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The Celiac Support Association (CSA) conducted a three-month survey asking members of the public who follow a gluten-free diet, by medical necessity or choice, about their experience with gluten-reduced beers. Gluten-reduced beers are those that are made with traditional ingredients like barley and wheat and then processed with an enzyme to break down the gluten into smaller amino acid sequences or amino acids. Gluten-free beer, by contrast, is made from naturally gluten-free ingredients like sorghum or rice. In order to gather information beneficial to CSA and its mission of helping those with celiac disease and other gluten-related disorders lead a full and healthy life, this survey is the beginning of a dialogue with the public to obtain in the field information to help guide CSA. Among other things, CSA is advocating for sufficient research and economical testing methods to determine gluten content and safety in fermented and hydrolyzed products from gluten sources.
A number of events coming together in a relatively short period of time have prompted CSA to conduct this survey, which is the start of what will be an ongoing process to help CSA members, the celiac community, and others with gluten-related disorders improve the options available to them to live a healthy life. The fairly recent introduction of the gluten-reduced beer, the promulgation of federal gluten-free labeling regulation, and the development of the Innovative Category of gluten-free certification for products by CSA, have been the impetus for CSA to, as part of its mission, be on the front wave of developments in science, medicine, product innovation and legislation.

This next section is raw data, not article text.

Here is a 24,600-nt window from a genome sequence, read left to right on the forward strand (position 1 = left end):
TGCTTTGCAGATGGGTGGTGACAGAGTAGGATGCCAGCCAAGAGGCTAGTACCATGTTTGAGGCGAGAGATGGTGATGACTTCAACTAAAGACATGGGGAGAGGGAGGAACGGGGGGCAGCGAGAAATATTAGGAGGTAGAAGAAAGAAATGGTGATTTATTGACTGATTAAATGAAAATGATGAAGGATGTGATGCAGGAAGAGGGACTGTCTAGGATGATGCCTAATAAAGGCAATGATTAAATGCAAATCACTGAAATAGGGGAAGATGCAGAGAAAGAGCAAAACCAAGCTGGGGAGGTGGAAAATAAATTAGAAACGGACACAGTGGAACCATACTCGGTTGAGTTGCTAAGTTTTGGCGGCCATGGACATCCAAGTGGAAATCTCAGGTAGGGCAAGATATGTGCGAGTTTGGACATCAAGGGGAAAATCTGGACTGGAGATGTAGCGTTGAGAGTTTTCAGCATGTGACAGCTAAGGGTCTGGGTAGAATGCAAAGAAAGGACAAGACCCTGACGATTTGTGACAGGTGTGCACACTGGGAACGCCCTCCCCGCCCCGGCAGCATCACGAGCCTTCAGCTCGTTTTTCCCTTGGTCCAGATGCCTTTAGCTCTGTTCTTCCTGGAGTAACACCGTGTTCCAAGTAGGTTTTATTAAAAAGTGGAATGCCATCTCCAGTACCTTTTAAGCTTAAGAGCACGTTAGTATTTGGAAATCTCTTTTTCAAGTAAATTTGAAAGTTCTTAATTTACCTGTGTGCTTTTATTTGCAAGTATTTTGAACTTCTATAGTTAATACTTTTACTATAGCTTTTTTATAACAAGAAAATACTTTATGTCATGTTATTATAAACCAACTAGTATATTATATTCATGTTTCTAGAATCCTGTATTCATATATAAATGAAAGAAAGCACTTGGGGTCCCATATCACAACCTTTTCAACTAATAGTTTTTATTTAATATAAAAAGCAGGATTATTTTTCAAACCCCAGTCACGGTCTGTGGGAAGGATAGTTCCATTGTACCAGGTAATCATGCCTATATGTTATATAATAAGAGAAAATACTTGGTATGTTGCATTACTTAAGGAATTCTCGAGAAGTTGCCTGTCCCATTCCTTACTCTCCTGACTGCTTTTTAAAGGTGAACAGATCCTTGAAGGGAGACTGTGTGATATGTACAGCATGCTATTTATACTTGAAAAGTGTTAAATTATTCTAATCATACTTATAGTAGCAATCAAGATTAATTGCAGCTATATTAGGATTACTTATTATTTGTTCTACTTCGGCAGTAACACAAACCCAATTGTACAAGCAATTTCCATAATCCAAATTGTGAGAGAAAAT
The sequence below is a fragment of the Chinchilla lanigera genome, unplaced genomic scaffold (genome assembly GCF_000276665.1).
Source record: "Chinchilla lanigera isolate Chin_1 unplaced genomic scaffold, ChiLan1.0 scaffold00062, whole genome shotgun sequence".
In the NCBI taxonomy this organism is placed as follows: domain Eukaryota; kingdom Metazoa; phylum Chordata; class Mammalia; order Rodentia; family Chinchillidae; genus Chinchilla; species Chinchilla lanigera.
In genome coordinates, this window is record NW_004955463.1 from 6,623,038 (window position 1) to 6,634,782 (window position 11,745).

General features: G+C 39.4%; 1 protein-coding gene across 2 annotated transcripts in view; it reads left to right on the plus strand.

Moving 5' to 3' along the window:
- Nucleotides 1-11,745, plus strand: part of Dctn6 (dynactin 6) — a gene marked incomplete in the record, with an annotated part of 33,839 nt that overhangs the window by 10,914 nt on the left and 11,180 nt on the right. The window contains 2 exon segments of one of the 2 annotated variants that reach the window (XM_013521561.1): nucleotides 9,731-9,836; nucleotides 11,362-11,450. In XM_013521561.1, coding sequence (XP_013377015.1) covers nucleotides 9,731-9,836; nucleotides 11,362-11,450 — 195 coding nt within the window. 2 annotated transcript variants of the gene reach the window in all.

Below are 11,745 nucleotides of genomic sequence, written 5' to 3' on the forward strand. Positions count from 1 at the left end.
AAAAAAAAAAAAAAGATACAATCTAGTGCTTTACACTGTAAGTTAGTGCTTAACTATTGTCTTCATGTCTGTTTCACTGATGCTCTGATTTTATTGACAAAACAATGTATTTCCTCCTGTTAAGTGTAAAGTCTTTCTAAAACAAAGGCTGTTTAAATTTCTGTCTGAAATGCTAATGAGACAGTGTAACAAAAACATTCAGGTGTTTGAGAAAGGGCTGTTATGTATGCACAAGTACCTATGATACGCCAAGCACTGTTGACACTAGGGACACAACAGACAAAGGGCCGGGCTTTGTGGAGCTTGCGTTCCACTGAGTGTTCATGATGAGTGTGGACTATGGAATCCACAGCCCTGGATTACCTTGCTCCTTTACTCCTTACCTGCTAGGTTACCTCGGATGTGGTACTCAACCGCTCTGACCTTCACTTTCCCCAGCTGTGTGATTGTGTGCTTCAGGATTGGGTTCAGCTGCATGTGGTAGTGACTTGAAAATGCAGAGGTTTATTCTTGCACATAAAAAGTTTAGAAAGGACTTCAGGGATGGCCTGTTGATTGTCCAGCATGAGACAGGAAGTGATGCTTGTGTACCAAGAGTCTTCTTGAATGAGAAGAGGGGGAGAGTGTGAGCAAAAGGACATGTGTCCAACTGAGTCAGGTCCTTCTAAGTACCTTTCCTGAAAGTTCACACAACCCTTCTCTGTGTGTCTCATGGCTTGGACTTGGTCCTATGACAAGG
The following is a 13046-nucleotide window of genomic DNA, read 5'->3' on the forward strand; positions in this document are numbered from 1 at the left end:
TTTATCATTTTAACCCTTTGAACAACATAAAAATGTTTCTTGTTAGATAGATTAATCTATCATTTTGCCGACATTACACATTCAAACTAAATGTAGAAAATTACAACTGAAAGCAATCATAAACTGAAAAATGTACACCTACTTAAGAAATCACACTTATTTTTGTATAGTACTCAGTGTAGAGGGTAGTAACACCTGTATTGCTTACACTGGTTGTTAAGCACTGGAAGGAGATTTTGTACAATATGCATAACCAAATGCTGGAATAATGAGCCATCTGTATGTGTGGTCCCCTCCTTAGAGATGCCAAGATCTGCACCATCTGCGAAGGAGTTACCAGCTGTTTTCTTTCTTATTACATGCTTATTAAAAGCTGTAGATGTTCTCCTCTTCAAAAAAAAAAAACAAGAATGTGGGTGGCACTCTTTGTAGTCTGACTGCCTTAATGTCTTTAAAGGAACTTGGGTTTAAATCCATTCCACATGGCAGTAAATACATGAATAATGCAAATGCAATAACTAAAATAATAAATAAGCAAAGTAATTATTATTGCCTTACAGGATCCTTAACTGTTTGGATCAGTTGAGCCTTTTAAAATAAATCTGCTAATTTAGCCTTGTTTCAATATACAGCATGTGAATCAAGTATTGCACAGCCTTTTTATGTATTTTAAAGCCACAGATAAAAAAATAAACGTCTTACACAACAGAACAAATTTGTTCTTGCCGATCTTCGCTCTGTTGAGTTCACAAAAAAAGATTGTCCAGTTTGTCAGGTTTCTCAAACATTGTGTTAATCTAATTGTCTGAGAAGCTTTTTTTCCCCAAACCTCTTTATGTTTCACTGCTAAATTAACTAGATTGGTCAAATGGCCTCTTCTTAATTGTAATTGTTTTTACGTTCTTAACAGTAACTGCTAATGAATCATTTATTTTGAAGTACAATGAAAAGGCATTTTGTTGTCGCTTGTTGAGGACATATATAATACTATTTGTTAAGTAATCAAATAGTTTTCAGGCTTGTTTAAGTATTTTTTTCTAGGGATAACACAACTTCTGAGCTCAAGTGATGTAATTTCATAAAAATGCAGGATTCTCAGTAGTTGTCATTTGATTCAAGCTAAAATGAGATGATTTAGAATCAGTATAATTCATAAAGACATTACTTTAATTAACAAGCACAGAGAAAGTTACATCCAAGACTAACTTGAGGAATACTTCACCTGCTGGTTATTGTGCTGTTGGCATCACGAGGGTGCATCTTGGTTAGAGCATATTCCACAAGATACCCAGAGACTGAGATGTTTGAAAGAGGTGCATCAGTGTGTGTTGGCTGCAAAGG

Gluten-reduced beer was a popular beverage among the survey respondents, liked by almost 90% of those who chose to try it. However, 43% of respondents who had tried a gluten-reduced beer reported a response to it. Many more expressed confusion or concern over how gluten-reduced beer is packaged, marketed and presented in a retail environment; problems included inadequate differentiation from gluten-free beer and being described by restaurant menus, shelf signs or store employees as gluten-free. Over 40% of respondents were unaware at the time of purchase that the beer contained wheat or barley source ingredients. Finally, the responses bring to question whether the gluten-free labeling is misleading to those who rely upon that information to make health decisions and to what extent consumers are arming themselves with information by reading labels.